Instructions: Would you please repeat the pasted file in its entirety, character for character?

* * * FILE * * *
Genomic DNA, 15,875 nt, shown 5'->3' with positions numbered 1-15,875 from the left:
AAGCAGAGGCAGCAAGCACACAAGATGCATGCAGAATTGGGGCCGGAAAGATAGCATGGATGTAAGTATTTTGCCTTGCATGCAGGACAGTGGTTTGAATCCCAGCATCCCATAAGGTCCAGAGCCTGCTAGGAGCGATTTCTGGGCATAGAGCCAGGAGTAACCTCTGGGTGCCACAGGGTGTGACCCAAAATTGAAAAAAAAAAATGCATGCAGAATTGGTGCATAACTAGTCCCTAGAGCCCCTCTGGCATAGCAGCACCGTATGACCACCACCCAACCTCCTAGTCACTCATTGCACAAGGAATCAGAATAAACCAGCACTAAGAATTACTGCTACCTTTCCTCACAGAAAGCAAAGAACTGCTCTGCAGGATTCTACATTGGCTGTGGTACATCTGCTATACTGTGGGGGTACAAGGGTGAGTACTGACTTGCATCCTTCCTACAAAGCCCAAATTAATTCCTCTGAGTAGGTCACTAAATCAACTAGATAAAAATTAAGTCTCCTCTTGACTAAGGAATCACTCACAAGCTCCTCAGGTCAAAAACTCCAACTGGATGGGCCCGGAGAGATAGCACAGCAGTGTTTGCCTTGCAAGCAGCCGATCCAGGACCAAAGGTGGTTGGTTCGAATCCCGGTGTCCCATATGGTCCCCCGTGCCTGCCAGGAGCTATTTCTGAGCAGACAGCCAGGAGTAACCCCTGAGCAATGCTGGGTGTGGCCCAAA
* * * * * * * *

Genomic DNA, 15,875 nt, shown 5'->3' with positions numbered 1-15,875 from the left:
AAGCAGAGGCAGCAAGCACACAAGATGCATGCAGAATTGGGGCCGGAAAGATAGCATGGATGTAAGTATTTTGCCTTGCATGCAGGACAGTGGTTTGAATCCCAGCATCCCATAAGGTCCAGAGCCTGCTAGGAGCGATTTCTGGGCATAGAGCCAGGAGTAACCTCTGGGTGCCACAGGGTGTGACCCAAAATTGAAAAAAAAAAATGCATGCAGAATTGGTGCATAACTAGTCCCTAGAGCCCCTCTGGCATAGCAGCACCGTATGACCACCACCCAACCTCCTAGTCACTCATTGCACAAGGAATCAGAATAAACCAGCACTAAGAATTACTGCTACCTTTCCTCACAGAAAGCAAAGAACTGCTCTGCAGGATTCTACATTGGCTGTGGTACATCTGCTATACTGTGGGGGTACAAGGGTGAGTACTGACTTGCATCCTTCCTACAAAGCCCAAATTAATTCCTCTGAGTAGGTCACTAAATCAACTAGATAAAAATTAAGTCTCCTCTTGACTAAGGAATCACTCACAAGCTCCTCAGGTCAAAAACTCCAACTGGATGGGCCCGGAGAGATAGCACAGCAGTGTTTGCCTTGCAAGCAGCCGATCCAGGACCAAAGGTGGTTGGTTCGAATCCCGGTGTCCCATATGGTCCCCCGTGCCTGCCAGGAGCTATTTCTGAGCAGACAGCCAGGAGTAACCCCTGAGCAATGCTGGGTGTGGCCCAAA